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I found this proposition and don’t see exactly as to why it is true and even more so, why the converse is false:

Proposition 1. The equivalence between the proposition $z \in D$ and the proposition $(\exists x \in D)x = z$ is provable from the definitory equations of the existential quantifier and of the equality relation. If $D = \{t_{1},t_{2},…t_{n}\}$, the sequent

$z = t_{1} \vee z = t_{2} \vee z \vee … z = t_{n} \vdash z \in D$ is provable from the definition of the additive disjunction $\vee$.

The converse sequent $z \in D \vdash z = t_{1} \vee z = t_{2} \vee … z = t_{n}$ is not provable.

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The author goes on to say: “We adopt the intuitionistic interpretation of disjunction. With respect to it, one can characterize a particular class of finite sets”

On the first part of the proposition, well I am not sure what the point is as if we take an element z in D, then we could just call this element x and hence this x = z. Is there something more to this? On the second part of Proposition 1 since $z = \text{ some } t \in D$ since t is in the set of axioms and $t = z$, then $t \vdash z$ as z is derivable from t.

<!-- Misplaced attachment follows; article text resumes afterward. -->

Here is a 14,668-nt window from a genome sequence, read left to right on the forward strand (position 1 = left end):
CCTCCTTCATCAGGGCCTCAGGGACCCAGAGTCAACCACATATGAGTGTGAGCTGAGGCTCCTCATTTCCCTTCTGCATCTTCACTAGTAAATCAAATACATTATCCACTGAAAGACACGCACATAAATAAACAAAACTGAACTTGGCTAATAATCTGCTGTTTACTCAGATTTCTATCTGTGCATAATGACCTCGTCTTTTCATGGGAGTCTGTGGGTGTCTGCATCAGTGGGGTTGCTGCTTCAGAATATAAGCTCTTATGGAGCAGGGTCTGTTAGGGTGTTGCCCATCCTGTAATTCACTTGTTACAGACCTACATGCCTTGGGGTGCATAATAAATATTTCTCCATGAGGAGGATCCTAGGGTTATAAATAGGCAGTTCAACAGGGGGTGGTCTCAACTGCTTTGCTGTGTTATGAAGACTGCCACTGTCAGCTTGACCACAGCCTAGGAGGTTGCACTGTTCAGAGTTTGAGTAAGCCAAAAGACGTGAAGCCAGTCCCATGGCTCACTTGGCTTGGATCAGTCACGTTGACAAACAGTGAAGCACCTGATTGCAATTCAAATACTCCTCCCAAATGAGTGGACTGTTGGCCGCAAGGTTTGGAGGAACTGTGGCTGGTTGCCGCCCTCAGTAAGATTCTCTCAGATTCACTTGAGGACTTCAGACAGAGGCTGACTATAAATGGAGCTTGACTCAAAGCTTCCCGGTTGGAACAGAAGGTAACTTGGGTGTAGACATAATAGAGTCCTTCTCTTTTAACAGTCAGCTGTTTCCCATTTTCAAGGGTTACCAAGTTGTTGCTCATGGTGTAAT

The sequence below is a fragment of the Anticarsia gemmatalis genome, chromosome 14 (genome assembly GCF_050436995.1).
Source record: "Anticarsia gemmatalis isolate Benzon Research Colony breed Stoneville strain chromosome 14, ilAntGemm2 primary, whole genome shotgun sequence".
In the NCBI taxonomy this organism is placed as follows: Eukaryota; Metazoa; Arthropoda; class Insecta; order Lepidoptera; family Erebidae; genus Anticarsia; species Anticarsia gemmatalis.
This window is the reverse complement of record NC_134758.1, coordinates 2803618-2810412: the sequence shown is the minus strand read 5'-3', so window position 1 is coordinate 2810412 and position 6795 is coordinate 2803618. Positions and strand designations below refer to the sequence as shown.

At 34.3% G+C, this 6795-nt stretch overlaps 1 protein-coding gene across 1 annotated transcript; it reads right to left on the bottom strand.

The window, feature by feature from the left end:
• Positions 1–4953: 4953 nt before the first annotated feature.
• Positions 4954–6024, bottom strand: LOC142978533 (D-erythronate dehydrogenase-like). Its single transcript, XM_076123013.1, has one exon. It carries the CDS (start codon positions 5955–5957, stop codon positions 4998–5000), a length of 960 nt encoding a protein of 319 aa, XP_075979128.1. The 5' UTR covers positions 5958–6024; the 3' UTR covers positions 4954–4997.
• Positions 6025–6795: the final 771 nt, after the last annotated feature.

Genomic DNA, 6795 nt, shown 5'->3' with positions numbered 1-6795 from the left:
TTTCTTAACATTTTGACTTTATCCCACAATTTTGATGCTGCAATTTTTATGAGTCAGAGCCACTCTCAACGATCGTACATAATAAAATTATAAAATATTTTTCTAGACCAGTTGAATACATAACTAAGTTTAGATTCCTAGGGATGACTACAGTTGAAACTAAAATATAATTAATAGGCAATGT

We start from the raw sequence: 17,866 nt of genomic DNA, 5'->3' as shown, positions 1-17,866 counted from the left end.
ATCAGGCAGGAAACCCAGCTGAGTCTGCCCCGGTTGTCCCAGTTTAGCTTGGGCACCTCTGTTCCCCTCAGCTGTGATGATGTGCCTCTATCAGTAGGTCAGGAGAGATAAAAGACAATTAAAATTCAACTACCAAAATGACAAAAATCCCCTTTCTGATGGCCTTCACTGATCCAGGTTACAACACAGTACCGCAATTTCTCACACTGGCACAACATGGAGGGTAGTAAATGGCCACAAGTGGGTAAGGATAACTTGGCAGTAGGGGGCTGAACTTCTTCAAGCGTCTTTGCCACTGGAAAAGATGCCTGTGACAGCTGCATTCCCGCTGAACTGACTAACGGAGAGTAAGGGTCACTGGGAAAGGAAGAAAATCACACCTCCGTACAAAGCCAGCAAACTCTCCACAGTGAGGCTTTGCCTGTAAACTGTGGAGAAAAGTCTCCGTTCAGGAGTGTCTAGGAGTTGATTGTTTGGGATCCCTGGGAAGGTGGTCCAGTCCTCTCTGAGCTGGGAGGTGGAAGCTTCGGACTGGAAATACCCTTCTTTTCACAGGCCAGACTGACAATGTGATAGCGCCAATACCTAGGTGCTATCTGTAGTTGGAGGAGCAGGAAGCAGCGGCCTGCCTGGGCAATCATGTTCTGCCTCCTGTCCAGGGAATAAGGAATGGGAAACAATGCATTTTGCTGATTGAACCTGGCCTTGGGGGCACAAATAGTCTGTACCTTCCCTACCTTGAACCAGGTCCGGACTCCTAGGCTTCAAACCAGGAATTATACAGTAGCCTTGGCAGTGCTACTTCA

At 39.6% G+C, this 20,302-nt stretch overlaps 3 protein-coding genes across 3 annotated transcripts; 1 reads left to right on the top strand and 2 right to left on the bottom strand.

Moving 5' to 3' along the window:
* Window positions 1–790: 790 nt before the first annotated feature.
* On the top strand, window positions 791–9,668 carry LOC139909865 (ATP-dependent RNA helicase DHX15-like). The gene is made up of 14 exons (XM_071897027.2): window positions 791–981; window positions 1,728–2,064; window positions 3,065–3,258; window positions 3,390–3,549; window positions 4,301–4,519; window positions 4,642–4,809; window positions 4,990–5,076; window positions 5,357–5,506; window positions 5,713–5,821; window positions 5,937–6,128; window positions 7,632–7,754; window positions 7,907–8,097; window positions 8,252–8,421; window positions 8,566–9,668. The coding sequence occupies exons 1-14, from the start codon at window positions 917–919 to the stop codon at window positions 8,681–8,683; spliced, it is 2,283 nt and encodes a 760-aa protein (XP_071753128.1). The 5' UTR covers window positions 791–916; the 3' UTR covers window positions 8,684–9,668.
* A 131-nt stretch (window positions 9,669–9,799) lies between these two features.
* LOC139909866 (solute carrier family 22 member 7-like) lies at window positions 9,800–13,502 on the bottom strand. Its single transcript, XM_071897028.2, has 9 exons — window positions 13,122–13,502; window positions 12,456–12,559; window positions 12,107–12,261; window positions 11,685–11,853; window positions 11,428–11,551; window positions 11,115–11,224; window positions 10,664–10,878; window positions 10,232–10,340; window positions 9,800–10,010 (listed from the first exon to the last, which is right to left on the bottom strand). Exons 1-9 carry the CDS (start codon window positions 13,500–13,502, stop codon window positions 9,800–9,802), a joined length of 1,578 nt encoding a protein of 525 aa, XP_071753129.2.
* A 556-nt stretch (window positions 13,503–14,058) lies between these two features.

For the converse if $z \in D$ then why wouldn’t z = some $t \in D$? Is this because of the Incompleteness theorem? That perhaps there D as a set of axioms has some consequence which can not be proven by the set of axioms in D? Or perhaps I am way off here.

Any ideas?

Thanks,

Brian

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This is most of an answer, with an omission at the end:

Intuitionistically, to prove $s \vee t$ you must exhibit either a proof of $s$ or a proof of $t$. Hence, you can’t prove $z = t_1 \vee z = t_2 \vee \dots$ unless you have some method of discovering which $t_i$ was equal to $z$.

Now, if you had decidable equality, of the form $(\forall x)(\forall y)(x = y \vee x \not= y)$, then you could use that to “check” each $t_i$ for equality with $z$. I don’t know how you would use the fact that $D = \{t_1 \dots t_n\}$ to show that this process must eventually succeed, since I don’t know how that set equality would be interpreted as a logical statement.

The deeper question here is what the author means by

$$

D = \{ t_1, \ldots, t_n\}.

$$

The normal definition of this is:

$$

D = \{t_1,\ldots,t_n\} \qquad \text{means}\qquad (\forall z)[ z \in D \leftrightarrow z = t_1 \lor \cdots \lor z = t_n].

$$

But, according to that definition, one *does* have an intuitionistic proof that

$$

x \in D \leftrightarrow x = t_1 \lor \cdots \lor x = t_n

$$

because this follows immediately from the definition of $D$.

Therefore, until it is clarified what the author means by “$D = \{ t_1, \ldots, t_n\}$”, very little can be said.

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